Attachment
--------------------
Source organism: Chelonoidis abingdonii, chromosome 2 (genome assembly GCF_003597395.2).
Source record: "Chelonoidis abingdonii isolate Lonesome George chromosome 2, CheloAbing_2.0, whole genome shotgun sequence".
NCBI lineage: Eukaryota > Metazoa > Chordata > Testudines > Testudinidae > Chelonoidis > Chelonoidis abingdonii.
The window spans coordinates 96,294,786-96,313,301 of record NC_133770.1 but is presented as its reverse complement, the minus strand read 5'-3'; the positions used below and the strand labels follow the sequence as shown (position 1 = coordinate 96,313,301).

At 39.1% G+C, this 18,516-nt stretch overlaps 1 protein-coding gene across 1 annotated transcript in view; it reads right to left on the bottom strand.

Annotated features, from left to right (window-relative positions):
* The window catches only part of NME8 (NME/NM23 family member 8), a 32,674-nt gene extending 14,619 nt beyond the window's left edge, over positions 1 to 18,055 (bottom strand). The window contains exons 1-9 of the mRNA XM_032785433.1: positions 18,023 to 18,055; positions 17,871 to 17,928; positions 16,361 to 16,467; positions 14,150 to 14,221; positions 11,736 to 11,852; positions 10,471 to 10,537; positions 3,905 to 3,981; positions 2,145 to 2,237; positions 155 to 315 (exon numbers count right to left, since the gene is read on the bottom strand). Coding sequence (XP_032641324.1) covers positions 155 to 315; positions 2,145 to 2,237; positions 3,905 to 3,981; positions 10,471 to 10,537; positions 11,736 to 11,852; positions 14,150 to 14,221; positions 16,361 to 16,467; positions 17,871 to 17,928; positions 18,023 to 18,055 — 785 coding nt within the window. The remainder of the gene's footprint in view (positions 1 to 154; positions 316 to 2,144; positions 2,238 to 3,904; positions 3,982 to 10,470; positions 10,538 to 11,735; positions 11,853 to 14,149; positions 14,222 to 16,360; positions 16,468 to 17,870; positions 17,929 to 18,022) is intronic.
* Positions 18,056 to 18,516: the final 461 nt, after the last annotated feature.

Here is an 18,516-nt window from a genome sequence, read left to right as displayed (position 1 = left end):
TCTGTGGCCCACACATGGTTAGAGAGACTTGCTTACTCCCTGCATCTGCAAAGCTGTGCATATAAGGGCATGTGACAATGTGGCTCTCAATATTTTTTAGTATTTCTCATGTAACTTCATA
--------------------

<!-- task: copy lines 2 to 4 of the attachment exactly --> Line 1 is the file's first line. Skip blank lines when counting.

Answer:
Source record: "Chelonoidis abingdonii isolate Lonesome George chromosome 2, CheloAbing_2.0, whole genome shotgun sequence".
NCBI lineage: Eukaryota > Metazoa > Chordata > Testudines > Testudinidae > Chelonoidis > Chelonoidis abingdonii.
The window spans coordinates 96,294,786-96,313,301 of record NC_133770.1 but is presented as its reverse complement, the minus strand read 5'-3'; the positions used below and the strand labels follow the sequence as shown (position 1 = coordinate 96,313,301).